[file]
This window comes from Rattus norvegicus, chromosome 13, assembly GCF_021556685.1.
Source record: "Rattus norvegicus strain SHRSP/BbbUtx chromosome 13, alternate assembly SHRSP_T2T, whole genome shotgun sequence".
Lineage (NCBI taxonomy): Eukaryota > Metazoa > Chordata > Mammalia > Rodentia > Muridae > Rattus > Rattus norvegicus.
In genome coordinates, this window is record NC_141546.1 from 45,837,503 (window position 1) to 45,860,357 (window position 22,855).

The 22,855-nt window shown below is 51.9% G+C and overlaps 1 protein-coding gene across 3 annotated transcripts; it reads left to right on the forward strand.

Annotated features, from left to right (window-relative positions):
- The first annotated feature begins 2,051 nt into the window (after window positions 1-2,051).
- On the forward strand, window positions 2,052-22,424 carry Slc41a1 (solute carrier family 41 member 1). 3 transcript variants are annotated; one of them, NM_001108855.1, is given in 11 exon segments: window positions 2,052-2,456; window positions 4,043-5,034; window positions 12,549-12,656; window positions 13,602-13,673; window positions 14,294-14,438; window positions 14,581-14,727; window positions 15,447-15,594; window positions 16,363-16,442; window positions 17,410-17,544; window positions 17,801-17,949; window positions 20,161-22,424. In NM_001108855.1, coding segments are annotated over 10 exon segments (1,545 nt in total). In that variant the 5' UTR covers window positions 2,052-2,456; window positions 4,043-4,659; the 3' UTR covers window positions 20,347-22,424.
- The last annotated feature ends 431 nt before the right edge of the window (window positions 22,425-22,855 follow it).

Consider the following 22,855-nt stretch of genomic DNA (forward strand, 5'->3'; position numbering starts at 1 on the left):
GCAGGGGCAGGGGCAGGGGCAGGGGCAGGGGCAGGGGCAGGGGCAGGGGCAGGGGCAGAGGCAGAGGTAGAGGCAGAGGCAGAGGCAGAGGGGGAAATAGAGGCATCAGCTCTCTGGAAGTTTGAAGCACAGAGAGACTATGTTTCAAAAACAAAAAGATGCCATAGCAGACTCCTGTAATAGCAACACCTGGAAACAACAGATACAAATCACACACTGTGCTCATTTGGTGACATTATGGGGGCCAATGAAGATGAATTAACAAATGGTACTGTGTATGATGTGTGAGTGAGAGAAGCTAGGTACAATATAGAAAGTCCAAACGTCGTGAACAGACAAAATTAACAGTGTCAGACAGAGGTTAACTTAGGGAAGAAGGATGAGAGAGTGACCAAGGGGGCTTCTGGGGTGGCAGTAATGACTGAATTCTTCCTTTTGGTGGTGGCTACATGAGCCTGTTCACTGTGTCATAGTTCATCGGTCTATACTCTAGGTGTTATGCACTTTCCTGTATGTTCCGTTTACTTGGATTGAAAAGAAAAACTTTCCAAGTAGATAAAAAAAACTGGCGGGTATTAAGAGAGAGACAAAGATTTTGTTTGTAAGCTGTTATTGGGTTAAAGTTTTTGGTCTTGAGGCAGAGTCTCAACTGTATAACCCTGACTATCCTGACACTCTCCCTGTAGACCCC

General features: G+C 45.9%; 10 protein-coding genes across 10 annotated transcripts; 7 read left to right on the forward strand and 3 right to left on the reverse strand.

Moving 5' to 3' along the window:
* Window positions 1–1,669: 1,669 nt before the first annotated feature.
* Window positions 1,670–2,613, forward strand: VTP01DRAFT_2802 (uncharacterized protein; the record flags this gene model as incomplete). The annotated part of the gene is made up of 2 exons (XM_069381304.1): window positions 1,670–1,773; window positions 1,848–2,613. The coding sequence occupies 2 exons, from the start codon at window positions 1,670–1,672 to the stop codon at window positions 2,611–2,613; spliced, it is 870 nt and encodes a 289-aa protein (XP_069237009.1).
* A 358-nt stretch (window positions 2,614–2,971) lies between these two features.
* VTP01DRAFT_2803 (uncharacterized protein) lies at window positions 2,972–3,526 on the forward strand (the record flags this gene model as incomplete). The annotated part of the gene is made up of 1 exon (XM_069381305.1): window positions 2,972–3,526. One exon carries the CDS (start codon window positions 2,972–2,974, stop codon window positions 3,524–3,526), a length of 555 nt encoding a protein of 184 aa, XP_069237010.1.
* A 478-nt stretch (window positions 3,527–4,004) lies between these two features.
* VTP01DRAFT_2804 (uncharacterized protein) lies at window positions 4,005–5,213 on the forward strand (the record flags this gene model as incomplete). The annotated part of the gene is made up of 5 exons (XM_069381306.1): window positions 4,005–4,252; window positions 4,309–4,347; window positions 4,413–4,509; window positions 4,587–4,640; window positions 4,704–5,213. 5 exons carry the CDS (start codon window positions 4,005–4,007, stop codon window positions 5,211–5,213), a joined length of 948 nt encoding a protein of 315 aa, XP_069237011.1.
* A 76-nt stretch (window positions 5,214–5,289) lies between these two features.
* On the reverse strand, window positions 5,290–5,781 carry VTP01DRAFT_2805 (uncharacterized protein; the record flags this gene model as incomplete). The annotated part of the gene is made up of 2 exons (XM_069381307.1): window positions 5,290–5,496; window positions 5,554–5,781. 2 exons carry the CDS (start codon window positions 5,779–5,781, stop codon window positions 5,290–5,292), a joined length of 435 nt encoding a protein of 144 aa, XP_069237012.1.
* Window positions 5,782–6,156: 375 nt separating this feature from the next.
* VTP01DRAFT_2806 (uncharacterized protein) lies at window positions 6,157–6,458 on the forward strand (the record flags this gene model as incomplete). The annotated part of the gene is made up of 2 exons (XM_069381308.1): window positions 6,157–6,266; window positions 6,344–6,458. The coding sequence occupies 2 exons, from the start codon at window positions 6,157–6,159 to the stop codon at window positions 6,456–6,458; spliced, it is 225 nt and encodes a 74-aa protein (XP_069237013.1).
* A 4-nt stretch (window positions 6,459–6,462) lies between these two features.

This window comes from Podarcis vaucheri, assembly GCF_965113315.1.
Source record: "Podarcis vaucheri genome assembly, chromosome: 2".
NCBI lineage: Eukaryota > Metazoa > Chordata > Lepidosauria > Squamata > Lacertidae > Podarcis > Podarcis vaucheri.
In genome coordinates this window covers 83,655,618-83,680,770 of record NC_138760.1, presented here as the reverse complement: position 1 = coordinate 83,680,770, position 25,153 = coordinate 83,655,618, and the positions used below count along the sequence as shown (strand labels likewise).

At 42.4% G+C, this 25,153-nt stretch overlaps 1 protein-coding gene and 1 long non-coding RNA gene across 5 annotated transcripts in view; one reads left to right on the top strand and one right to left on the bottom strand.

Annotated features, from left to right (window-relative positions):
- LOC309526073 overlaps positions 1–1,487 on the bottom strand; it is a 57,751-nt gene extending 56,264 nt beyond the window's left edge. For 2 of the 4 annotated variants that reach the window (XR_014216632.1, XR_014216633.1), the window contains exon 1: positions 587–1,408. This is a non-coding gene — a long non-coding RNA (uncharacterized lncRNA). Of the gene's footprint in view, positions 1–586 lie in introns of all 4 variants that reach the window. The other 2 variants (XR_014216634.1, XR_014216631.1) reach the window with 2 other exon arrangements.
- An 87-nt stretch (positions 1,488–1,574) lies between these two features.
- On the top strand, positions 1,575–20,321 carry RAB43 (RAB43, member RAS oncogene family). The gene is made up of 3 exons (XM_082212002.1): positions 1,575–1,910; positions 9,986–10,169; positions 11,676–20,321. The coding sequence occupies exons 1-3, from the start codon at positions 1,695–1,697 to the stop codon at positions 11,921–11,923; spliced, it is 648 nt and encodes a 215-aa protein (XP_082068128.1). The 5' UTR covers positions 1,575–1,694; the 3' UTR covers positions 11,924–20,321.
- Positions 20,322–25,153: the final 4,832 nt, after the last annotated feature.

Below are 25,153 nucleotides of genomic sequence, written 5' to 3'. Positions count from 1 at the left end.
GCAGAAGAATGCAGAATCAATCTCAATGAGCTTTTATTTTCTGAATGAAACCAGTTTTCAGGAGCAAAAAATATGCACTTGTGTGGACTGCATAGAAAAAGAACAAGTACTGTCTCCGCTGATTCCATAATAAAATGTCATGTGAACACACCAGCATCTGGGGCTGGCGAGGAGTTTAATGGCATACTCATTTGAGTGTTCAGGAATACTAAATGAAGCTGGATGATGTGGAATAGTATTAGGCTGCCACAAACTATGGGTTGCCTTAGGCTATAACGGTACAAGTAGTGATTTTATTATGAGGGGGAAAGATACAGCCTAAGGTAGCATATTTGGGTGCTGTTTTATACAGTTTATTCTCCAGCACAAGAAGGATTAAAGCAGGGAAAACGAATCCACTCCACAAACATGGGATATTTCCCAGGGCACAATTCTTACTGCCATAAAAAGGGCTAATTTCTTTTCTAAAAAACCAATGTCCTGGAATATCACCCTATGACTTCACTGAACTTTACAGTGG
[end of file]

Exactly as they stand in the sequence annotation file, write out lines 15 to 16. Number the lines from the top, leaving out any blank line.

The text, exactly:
* Window positions 1,670–2,613, forward strand: VTP01DRAFT_2802 (uncharacterized protein; the record flags this gene model as incomplete). The annotated part of the gene is made up of 2 exons (XM_069381304.1): window positions 1,670–1,773; window positions 1,848–2,613. The coding sequence occupies 2 exons, from the start codon at window positions 1,670–1,672 to the stop codon at window positions 2,611–2,613; spliced, it is 870 nt and encodes a 289-aa protein (XP_069237009.1).
* A 358-nt stretch (window positions 2,614–2,971) lies between these two features.